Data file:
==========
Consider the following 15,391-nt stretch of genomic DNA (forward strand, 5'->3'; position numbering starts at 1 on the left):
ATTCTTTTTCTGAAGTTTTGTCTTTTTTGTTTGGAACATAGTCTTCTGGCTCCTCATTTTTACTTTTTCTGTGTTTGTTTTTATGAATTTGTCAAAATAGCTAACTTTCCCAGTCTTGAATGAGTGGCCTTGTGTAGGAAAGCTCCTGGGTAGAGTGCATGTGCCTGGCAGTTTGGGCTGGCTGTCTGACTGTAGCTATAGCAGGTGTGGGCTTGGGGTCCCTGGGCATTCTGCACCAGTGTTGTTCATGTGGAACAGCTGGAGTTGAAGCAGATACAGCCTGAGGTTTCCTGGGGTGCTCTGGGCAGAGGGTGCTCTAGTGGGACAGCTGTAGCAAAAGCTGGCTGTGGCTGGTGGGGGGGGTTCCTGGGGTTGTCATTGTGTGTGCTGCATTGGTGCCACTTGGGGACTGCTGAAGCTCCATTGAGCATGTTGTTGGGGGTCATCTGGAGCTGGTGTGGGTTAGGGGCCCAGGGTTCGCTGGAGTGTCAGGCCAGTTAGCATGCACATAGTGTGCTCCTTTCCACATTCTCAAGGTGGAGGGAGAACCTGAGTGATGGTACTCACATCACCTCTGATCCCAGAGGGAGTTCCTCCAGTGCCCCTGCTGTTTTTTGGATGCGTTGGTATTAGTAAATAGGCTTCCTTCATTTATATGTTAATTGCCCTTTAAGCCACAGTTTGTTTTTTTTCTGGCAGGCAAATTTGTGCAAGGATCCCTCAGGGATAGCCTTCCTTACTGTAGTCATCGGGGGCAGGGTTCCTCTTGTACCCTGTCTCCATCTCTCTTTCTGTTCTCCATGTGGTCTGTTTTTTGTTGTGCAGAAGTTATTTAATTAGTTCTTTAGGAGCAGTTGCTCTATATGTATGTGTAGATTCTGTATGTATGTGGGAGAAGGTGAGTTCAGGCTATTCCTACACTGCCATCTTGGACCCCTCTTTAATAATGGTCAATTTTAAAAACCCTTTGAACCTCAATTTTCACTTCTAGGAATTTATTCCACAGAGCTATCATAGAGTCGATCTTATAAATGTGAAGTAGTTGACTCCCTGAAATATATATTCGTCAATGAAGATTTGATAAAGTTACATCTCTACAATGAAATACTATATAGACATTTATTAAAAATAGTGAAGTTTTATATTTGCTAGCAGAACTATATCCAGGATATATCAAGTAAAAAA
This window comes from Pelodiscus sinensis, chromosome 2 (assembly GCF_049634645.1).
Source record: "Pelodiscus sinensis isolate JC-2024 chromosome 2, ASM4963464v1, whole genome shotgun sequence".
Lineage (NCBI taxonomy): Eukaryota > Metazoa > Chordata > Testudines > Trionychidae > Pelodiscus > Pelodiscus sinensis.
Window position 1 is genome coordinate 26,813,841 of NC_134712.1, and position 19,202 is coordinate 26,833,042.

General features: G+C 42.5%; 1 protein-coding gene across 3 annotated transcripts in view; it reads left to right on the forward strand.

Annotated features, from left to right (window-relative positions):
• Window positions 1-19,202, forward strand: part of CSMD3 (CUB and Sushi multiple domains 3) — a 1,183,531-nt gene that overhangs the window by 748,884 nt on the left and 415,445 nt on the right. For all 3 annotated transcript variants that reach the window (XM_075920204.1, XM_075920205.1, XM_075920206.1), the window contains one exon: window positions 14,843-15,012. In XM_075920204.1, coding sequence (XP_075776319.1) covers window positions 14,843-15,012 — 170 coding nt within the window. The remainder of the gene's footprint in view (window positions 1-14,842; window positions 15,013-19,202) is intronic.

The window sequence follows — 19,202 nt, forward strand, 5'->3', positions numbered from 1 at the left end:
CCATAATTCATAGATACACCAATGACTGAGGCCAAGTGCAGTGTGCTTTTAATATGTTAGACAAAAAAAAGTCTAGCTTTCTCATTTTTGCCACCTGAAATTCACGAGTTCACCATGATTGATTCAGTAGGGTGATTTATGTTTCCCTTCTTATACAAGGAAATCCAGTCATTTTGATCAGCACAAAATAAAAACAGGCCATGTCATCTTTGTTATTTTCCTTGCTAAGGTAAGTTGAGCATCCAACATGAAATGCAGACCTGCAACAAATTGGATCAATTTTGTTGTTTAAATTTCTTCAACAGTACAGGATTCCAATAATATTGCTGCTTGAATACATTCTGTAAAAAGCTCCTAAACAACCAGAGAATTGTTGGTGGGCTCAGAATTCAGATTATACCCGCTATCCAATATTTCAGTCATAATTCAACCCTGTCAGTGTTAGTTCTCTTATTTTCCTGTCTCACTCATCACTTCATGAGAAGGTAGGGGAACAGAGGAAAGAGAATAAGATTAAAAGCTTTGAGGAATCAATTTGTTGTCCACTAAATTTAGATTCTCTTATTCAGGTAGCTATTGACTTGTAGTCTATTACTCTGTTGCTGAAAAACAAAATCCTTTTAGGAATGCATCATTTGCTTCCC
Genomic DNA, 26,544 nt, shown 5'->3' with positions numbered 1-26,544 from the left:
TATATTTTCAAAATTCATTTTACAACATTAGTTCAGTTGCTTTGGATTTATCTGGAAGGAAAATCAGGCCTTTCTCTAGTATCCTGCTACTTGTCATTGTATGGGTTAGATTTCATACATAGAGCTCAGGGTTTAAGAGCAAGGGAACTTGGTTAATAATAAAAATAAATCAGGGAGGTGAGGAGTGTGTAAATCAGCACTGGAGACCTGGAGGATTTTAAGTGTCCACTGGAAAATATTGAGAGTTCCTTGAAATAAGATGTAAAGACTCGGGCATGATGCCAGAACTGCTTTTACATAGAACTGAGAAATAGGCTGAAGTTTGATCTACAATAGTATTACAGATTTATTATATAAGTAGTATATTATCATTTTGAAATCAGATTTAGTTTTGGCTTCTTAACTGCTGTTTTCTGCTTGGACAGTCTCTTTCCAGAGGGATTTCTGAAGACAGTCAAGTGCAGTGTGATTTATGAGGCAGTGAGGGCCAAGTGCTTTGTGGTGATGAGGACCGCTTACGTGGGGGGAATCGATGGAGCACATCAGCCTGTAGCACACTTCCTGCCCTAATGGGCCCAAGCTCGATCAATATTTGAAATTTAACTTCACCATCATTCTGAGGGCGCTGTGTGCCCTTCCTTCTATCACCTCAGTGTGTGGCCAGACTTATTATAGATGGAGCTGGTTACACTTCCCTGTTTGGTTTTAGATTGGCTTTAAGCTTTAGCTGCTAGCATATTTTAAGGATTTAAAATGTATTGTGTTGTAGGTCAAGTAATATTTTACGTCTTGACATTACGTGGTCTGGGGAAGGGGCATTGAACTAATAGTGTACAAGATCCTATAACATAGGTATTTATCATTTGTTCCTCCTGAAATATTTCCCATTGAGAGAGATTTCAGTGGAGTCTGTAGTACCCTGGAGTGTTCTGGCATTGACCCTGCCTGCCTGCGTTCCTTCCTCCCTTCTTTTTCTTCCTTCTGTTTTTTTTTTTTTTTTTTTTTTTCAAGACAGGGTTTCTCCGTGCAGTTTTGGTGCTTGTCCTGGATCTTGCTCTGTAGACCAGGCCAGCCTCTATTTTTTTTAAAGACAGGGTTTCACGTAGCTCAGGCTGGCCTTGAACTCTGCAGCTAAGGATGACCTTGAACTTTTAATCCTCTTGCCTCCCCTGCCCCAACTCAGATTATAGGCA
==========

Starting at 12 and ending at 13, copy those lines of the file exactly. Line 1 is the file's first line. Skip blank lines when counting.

Genomic DNA, 26,544 nt, shown 5'->3' with positions numbered 1-26,544 from the left:
TATATTTTCAAAATTCATTTTACAACATTAGTTCAGTTGCTTTGGATTTATCTGGAAGGAAAATCAGGCCTTTCTCTAGTATCCTGCTACTTGTCATTGTATGGGTTAGATTTCATACATAGAGCTCAGGGTTTAAGAGCAAGGGAACTTGGTTAATAATAAAAATAAATCAGGGAGGTGAGGAGTGTGTAAATCAGCACTGGAGACCTGGAGGATTTTAAGTGTCCACTGGAAAATATTGAGAGTTCCTTGAAATAAGATGTAAAGACTCGGGCATGATGCCAGAACTGCTTTTACATAGAACTGAGAAATAGGCTGAAGTTTGATCTACAATAGTATTACAGATTTATTATATAAGTAGTATATTATCATTTTGAAATCAGATTTAGTTTTGGCTTCTTAACTGCTGTTTTCTGCTTGGACAGTCTCTTTCCAGAGGGATTTCTGAAGACAGTCAAGTGCAGTGTGATTTATGAGGCAGTGAGGGCCAAGTGCTTTGTGGTGATGAGGACCGCTTACGTGGGGGGAATCGATGGAGCACATCAGCCTGTAGCACACTTCCTGCCCTAATGGGCCCAAGCTCGATCAATATTTGAAATTTAACTTCACCATCATTCTGAGGGCGCTGTGTGCCCTTCCTTCTATCACCTCAGTGTGTGGCCAGACTTATTATAGATGGAGCTGGTTACACTTCCCTGTTTGGTTTTAGATTGGCTTTAAGCTTTAGCTGCTAGCATATTTTAAGGATTTAAAATGTATTGTGTTGTAGGTCAAGTAATATTTTACGTCTTGACATTACGTGGTCTGGGGAAGGGGCATTGAACTAATAGTGTACAAGATCCTATAACATAGGTATTTATCATTTGTTCCTCCTGAAATATTTCCCATTGAGAGAGATTTCAGTGGAGTCTGTAGTACCCTGGAGTGTTCTGGCATTGACCCTGCCTGCCTGCGTTCCTTCCTCCCTTCTTTTTCTTCCTTCTGTTTTTTTTTTTTTTTTTTTTTTTCAAGACAGGGTTTCTCCGTGCAGTTTTGGTGCTTGTCCTGGATCTTGCTCTGTAGACCAGGCCAGCCTCTATTTTTTTTAAAGACAGGGTTTCACGTAGCTCAGGCTGGCCTTGAACTCTGCAGCTAAGGATGACCTTGAACTTTTAATCCTCTTGCCTCCCCTGCCCCAACTCAGATTATAGGCA